Why? Because by virtue of their very intelligence they ought to fucking know better! They actually possess the necessary intellect to ferret out the truth and DO the research but are too god damned lazy to do it. They don't want to read 15 or 20 papers that thoroughly debunk their idiotic beliefs, they'd rather just go to climate denier websites, imbibe the misinformation and repeat it. Especially with the conspiracy aspect.
The authors of the TIME essay ('We Shouldn't Dismiss People Who Deny Facts') claim:
"If we really want to change how they think, we need to take an honest look at what's driving those beliefs. Because it's not ignorance, it's psychology."
Actually, in the case of the genius climate deniers (or their soft soaping allies who aren't as denial -based but still think "the jury is out") it's politics that's to blame. Specifically Libertarianism, which most of them espouse, whether in Mensa or Intertel. This leads them to collect — even invent — bad information to flesh out what they already believe to justify their economics theories. Their aim isn't scientific pursuit but rather defending an economic system they believe will unravel if practical solutions to global warming became law.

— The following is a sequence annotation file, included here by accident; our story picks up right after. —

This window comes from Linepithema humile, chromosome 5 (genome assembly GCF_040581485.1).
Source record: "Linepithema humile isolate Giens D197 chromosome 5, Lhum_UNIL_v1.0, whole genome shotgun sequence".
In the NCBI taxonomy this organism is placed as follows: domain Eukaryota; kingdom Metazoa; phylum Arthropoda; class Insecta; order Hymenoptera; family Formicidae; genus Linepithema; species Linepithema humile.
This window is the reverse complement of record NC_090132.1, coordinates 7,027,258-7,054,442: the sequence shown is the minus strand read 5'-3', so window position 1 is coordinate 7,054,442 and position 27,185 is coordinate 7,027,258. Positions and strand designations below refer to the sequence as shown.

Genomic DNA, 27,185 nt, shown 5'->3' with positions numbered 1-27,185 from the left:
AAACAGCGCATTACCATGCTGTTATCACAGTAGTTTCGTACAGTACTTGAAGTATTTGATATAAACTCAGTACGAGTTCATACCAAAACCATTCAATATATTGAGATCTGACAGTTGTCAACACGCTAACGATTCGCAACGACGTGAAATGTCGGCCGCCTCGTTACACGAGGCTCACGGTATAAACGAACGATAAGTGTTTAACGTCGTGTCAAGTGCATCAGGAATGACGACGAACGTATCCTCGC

My point? Their interjection and invocation of politics means they can no longer be afforded special consideration, and this distinguishes them from say, the vaccine skeptics. The TIME authors, Sara and Jack Gorman, claim we are all subject to the same principles that "cause scientific denial". They add:
"Research has shown that humans are distinctly uncomfortable with events or phenomena without clear causes - and when we don't know something we tend to fill in the gaps ourselves. Take autism. Since we don't know why it occurs it becomes easy to misplace blame."